RELEASE: New CAP Column Demands a Feminist Lens in Economics
Washington, D.C. — A new column from the Center for American Progress highlights the urgency of applying a feminist lens to economic theory to evaluate and begin to undo the role that misogyny plays in American institutions and move toward a system that values the experiences and contributions of women.
This morning, CAP hosted an event featuring preeminent thought leaders in feminist economics to discuss the importance of applying this lens to analyses of the labor market as well as the importance of bodily autonomy for all people.
The current conservative economic agenda spearheaded by President Donald Trump and the GOP-controlled Congress has heightened the misogyny that underlies economic policy. Gender and race wage discrimination enforcement is under threat because business interests are considered more important than fairness for women and people of color in the economy.
“Undoing what is known as the economics of misogyny requires more than sound bites on women’s empowerment. It’s time to stop thinking of women’s needs as an afterthought to the ‘real economy’ or ‘real issues’ and focus instead on broadly shared economic gains for all people,” said Kate Bahn, an economist at CAP.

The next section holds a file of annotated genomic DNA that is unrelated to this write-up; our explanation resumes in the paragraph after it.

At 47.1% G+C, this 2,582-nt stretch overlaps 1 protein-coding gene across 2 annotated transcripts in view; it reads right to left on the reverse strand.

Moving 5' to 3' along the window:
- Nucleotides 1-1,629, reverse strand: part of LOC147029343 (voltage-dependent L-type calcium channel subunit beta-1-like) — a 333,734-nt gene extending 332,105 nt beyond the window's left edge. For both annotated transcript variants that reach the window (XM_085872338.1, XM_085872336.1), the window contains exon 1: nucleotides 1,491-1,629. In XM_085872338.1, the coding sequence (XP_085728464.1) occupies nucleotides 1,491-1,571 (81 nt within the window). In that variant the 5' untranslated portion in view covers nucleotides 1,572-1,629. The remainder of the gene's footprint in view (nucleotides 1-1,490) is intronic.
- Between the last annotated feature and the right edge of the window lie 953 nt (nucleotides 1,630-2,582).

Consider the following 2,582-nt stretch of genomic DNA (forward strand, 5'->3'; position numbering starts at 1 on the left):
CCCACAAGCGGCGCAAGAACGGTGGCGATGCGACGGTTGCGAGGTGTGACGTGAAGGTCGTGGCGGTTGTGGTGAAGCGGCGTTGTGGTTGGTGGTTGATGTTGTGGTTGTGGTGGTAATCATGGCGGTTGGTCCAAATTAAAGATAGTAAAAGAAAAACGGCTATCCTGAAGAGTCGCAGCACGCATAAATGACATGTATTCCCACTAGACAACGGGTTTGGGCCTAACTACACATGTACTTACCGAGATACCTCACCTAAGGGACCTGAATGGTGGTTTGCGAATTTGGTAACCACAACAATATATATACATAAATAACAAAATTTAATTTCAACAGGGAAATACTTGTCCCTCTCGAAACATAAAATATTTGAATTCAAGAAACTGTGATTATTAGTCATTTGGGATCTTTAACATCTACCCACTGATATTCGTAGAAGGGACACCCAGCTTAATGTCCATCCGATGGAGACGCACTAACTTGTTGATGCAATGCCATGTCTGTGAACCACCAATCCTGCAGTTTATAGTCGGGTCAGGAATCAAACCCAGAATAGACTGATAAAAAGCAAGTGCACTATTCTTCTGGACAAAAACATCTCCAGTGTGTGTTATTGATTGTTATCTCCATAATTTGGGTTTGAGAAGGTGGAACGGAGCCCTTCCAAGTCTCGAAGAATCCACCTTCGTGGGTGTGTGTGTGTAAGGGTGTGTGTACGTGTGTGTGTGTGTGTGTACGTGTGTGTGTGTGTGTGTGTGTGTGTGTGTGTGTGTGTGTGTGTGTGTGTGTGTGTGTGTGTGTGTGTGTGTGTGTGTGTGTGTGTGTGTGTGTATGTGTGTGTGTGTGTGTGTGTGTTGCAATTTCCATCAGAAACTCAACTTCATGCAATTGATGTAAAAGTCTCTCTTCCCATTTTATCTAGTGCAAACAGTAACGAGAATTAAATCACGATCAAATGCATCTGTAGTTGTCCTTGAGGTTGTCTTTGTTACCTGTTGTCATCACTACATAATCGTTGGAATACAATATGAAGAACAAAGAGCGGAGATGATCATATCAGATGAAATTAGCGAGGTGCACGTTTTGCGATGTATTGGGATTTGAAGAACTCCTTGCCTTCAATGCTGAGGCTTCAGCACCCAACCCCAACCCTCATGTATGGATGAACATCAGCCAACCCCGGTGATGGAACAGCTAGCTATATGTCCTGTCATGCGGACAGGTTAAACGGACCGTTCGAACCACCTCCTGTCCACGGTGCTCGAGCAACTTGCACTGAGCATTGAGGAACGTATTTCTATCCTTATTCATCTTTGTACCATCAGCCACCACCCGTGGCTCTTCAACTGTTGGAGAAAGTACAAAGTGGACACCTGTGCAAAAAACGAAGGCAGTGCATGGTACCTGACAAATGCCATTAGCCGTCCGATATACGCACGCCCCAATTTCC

The column evaluates the economics of misogyny by highlighting the urgency of modernizing the U.S. workforce due to the shortcomings of various policies that fail to fully encapsulate women’s needs: Unemployment insurance is disproportionately inaccessible to women, since it is only available to full-time workers; both a lack of access to comprehensive paid leave and affordable, high-quality child care remain persistent problems; and women’s health care needs continue to be siloed as a “special interest.” Policies such as the Hyde Amendment, which bans federal Medicaid dollars for abortion, and a decades long failure to value reproductive health care access as general health care continue this trend and undermine women’s ability to plan for their careers, furthering this inequality.
Click here to read “The Economics of Misogyny” by Kate Bahn.
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